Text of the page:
Fry Bread Is Beloved, but Also Divisive

Oil Prices Rise In Choppy Trade

Oil prices rose in choppy trade on Monday as investors braced for an upcoming OPEC+ meeting expected to discuss the course of action for December.

Benchmark Brent crude futures climbed 0.8 percent to $84.39 a barrel.

West Texas International Crude oil futures were up half a percent $83.95 a barrel, after having gained more than 11 percent in October on expectations that tight supplies and higher gas bills will encourage a switch to crude for use as a power generation fuel.

Helping to keep a lid on prices were reports over China’s release of gasoline and diesel reserves and the possibility of fresh supply from Iran in the future.

China said in a rare official statement that it will release reserves of diesel and gasoline to increase market supply and support price stability in some regions.

All eyes are on the Nov. 4 meeting of the Organization of the Petroleum Exporting Countries (OPEC), Russia and their allies, together called OPEC+, with analysts expecting them to stick to a planned output increase of 400,000 barrels per day in the month.

The plan ensures adequate crude supply to balance the global market, state news agency KUNA quoted Kuwaiti oil minister Mohammad Abdulatif al-Fares as saying.

Angola and Iraq have also endorsed the group’s plans for a 400,000 b/d crude production hike in December.

Gold Ticks Higher Ahead Of Central Bank Meetings

Gold prices edged higher in cautious trade on Monday as investors braced for a week full of central bank meetings in the United States, Britain and Australia.

Spot gold edged up 0.2 percent to $1,786.04 per ounce, after having touched a more than one-week low on Friday. U.S. gold futures for December delivery were up 0.2 percent at $1,787.30 per ounce.

The Reserve Bank of Australia (RBA) holds its monthly policy meeting on Tuesday and speculation is rife that it will signal an earlier hike in cash rates after data last Wednesday showed core inflation jumped back into the RBA’s 2-3 percent target for the first time since 2015.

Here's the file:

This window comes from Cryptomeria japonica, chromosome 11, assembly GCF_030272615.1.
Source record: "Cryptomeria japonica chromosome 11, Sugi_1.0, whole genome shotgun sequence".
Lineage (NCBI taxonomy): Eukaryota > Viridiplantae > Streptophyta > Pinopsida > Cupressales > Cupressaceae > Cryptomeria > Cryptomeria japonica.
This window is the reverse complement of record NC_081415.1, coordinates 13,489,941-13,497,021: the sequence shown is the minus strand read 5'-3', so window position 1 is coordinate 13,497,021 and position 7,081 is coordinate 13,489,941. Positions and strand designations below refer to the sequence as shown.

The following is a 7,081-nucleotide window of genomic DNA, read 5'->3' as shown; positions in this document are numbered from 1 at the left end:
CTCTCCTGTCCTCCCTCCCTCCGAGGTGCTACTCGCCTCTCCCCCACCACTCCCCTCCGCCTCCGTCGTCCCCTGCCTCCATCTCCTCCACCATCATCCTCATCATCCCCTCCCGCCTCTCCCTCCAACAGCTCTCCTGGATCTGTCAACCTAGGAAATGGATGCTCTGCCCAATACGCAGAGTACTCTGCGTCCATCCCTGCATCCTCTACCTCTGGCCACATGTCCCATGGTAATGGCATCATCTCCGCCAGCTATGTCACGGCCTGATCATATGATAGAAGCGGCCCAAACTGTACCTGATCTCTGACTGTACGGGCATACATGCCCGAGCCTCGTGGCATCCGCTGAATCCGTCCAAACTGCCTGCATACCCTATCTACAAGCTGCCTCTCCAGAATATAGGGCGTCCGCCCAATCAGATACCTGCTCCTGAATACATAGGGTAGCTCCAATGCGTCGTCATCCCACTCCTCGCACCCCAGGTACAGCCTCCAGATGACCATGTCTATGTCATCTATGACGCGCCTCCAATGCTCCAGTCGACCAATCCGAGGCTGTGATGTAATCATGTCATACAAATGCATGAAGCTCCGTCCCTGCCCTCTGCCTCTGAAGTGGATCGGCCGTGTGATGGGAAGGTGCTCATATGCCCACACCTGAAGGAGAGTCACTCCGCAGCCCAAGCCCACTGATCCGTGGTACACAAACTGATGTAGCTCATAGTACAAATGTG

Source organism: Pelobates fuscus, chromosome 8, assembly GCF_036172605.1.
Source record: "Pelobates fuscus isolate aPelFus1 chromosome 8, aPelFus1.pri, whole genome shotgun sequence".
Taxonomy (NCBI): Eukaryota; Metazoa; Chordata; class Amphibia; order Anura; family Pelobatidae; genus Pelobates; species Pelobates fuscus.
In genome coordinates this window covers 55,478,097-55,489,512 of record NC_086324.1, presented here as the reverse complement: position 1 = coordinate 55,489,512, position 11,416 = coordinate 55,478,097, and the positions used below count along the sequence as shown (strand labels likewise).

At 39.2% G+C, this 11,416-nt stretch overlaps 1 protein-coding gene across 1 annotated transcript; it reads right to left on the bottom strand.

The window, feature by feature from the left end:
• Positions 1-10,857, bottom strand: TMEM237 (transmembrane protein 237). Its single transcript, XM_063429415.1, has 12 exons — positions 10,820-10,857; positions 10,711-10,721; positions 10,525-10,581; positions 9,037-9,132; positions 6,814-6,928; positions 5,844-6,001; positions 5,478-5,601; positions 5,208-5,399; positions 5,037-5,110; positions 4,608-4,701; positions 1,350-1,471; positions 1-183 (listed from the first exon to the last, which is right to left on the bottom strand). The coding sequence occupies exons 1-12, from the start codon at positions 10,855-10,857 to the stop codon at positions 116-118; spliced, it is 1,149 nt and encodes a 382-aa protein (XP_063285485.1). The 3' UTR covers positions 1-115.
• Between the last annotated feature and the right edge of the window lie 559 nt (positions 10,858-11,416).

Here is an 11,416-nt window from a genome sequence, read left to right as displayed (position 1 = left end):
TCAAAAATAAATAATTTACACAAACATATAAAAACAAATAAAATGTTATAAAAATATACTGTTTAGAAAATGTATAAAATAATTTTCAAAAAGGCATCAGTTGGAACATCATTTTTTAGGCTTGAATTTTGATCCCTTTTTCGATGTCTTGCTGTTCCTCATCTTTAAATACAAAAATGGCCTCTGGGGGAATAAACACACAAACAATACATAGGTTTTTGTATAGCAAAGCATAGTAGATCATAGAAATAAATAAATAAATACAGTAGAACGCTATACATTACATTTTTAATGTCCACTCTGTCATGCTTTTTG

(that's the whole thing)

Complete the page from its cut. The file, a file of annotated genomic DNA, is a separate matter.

The Federal Reserve’s two-day policy meeting ends on Wednesday, with investors looking for clues on the timing of its first interest rate hike since December 2018.

Fed Chair Jerome Powell has already acknowledged substantial further progress on inflation (price stability) and also maximum employment for QE tapering.

On Thursday, attention turns to the Bank of England policy meeting. Market participants are pricing in a rate hike to curb inflation but economists narrowly predict no change.

Seven West Media to buy regional affiliate Prime for $132m

Kerry Stokes’ television and publishing company Seven West Media has struck a deal to acquire its regional affiliate Prime Media Group for $131.9 million.

The two companies announced the deal in statements lodged with the ASX on Monday. “The proposed transaction is highly attractive for shareholders of both [companies]“, Seven said in its ASX release.

James Warburton, chief executive of Seven West Media, presenting the broadcaster’s 2022 line-up.Credit:Seven

Seven’s chief executive James Warbuton said the proposal is an ‘important step’ for the two companies.“It means we will be able to give advertisers easy and seamless access via a single platform to capital city and regional markets,” he said.

Seven estimates the acquisition would generate between $5 million and $10 million in cost savings annually.

Seven first attempted to acquire Prime in 2019. The group was blocked by then shareholders Anthony Catalano and Bruce Gordon.

This acquisition will be subject to a vote by the Prime Media Group shareholders in December 2021. Seven said the decision is supported by major Prime’s board directors as well as shareholders who own 43.5 per cent of the company.

More to come

Most Viewed in Business

Tell us: how will you be affected if UK interest rates rise?

The Bank of England is expected to raise interest rates in the next month and we would like to find out how people may be affected

Last modified on Mon 1 Nov 2021 04.34 EDT

It’s expected that the Bank of England will begin to increase interest rates this month or next to tackle rising inflation. Interest rates are currently at a historic low of 0.1%.

We would like to understand more about the impact any increase may have on household finances.. Do you have concerns about your mortgage or debt repayments? Or perhaps a rise will help with savings? Or is there another reason why you will be keenly watching for the Bank’s decision?

Share your experiences

You can get in touch by filling in the form below or contact us via WhatsApp by clicking here or adding +44(0)7766780300. Your responses are secure as the form is encrypted and only the Guardian has access to your contributions.

One of our journalists will be in contact before we publish, so please do leave contact details.

If you’re having trouble using the form, click here. Read terms of service here and privacy policy here.

Fry Bread Is Beloved, but Also Divisive

For Indigenous people, the dish is both a family comfort food and a relic of colonial displacement.

Send any friend a story

As a subscriber, you have 10 gift articles to give each month. Anyone can read what you share.

By Kevin Noble Maillard